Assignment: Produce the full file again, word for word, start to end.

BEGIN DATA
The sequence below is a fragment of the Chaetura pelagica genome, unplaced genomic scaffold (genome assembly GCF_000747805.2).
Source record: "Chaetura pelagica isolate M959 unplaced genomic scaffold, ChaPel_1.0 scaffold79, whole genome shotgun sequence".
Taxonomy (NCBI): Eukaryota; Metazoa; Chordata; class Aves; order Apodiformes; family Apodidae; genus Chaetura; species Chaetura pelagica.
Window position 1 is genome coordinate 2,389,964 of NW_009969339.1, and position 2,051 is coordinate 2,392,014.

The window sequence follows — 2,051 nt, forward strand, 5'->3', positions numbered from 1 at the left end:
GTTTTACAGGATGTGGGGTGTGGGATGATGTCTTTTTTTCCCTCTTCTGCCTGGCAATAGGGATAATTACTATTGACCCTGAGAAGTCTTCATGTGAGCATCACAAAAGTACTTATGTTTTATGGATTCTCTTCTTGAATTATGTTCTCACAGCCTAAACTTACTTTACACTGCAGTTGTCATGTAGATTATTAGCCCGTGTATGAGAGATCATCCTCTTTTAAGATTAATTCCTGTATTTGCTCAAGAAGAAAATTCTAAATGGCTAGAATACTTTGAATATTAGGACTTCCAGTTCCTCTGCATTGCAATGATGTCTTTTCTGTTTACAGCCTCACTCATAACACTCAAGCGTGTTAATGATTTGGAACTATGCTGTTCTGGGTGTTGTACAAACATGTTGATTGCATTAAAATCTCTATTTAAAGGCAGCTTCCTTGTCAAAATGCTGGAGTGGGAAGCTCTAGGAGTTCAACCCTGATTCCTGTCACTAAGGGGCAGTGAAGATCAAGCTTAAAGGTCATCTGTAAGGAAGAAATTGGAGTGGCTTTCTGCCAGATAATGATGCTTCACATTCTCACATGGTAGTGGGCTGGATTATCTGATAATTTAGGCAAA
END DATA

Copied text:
The sequence below is a fragment of the Chaetura pelagica genome, unplaced genomic scaffold (genome assembly GCF_000747805.2).
Source record: "Chaetura pelagica isolate M959 unplaced genomic scaffold, ChaPel_1.0 scaffold79, whole genome shotgun sequence".
Taxonomy (NCBI): Eukaryota; Metazoa; Chordata; class Aves; order Apodiformes; family Apodidae; genus Chaetura; species Chaetura pelagica.
Window position 1 is genome coordinate 2,389,964 of NW_009969339.1, and position 2,051 is coordinate 2,392,014.

The window sequence follows — 2,051 nt, forward strand, 5'->3', positions numbered from 1 at the left end:
GTTTTACAGGATGTGGGGTGTGGGATGATGTCTTTTTTTCCCTCTTCTGCCTGGCAATAGGGATAATTACTATTGACCCTGAGAAGTCTTCATGTGAGCATCACAAAAGTACTTATGTTTTATGGATTCTCTTCTTGAATTATGTTCTCACAGCCTAAACTTACTTTACACTGCAGTTGTCATGTAGATTATTAGCCCGTGTATGAGAGATCATCCTCTTTTAAGATTAATTCCTGTATTTGCTCAAGAAGAAAATTCTAAATGGCTAGAATACTTTGAATATTAGGACTTCCAGTTCCTCTGCATTGCAATGATGTCTTTTCTGTTTACAGCCTCACTCATAACACTCAAGCGTGTTAATGATTTGGAACTATGCTGTTCTGGGTGTTGTACAAACATGTTGATTGCATTAAAATCTCTATTTAAAGGCAGCTTCCTTGTCAAAATGCTGGAGTGGGAAGCTCTAGGAGTTCAACCCTGATTCCTGTCACTAAGGGGCAGTGAAGATCAAGCTTAAAGGTCATCTGTAAGGAAGAAATTGGAGTGGCTTTCTGCCAGATAATGATGCTTCACATTCTCACATGGTAGTGGGCTGGATTATCTGATAATTTAGGCAAA